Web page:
Endlight Games has announced that The Forest will leave early access on April 30. Released in May 2014, The Forest will release its version 1.0 patch after more than four years of development. The patch will include performance improvement, increased controller support and new gameplay elements. On top of general performance optimisation, Endlight are implementing full-controller support and a VR mode. New content includes new buidlings and crafting items as well as “new reasons and resources” for exploring caves and hunting down enemies. The Forest is currently available through Steam early access, but Endlight plan to release it for PlayStation 4 in 2018.
Further validation for early access
The Forest is a survival horror game and was one of the first Steam early access games. Where early access projects either fizzle out, like DayZ, or release as lackluster “full” products, like ARK: Survival Horror, The Forest is an interesting case. After 4 years in early access, the game is finally releasing as a “full” product. This is an incredibly long early access time but the commercial success and now official release serve to validate the early access model.
Gamers often condemn early access games for selling players broken or lackluster products for a quick cash grab. There are certainly cases that prove this, such as DayZ, Infestation: Survivor Stories (formerly known as The War Z) and The Stomping Land. These games initial promises and the developers inability to deliver on said promises have lead gamers to condemn early access. The developers release them to the public with no legal or financial obligation to improve the game.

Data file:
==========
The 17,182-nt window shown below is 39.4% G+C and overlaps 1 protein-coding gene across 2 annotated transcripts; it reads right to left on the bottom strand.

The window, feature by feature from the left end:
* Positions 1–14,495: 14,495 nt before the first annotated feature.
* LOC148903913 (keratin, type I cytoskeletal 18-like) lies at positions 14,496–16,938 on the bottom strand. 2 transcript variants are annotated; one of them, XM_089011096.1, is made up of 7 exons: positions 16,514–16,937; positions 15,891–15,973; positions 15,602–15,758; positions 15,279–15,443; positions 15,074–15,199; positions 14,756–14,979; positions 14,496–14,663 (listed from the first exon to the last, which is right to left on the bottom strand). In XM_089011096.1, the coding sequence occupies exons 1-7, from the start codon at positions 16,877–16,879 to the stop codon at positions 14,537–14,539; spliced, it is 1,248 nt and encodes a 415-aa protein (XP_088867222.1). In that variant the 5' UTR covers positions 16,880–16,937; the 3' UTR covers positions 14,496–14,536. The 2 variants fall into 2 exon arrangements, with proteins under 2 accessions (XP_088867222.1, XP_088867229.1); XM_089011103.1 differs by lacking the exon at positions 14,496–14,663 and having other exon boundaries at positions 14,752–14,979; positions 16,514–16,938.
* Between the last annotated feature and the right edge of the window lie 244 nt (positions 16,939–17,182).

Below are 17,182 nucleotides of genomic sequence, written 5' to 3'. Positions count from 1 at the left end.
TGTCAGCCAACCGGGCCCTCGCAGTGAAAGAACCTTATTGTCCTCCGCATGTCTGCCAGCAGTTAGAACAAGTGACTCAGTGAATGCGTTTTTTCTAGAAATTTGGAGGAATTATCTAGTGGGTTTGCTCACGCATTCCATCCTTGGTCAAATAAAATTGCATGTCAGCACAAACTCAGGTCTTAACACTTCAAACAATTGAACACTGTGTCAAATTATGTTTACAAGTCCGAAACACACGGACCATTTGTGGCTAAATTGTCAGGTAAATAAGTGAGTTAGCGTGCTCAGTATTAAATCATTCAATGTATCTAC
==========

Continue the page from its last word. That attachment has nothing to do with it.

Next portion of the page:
However, Endlight shine as an example of companies improving early access products out of a genuine support for their fanbase. Although it took 4 years, Endlight were able to deliver a version 1.0. There are countless other examples of the early access model allowing for more funding, development time and better games. A similar example is Facepunch Studios’ Rust, which began early access in December 2013 and was release 8 February this year. Other example that had smaller development times include Kerbal Space Program, Don’t Starve and Starbound. Minecraft is the first and best example, which Notch made available for purchase nearly two years before releasing Version 1.0.
While there are cases of developers abusing the early access model, it is refreshing to see a genuine and beneficial use of it. Endlight Games have created a significantly improved version of what they released in 2014, made possible by early access.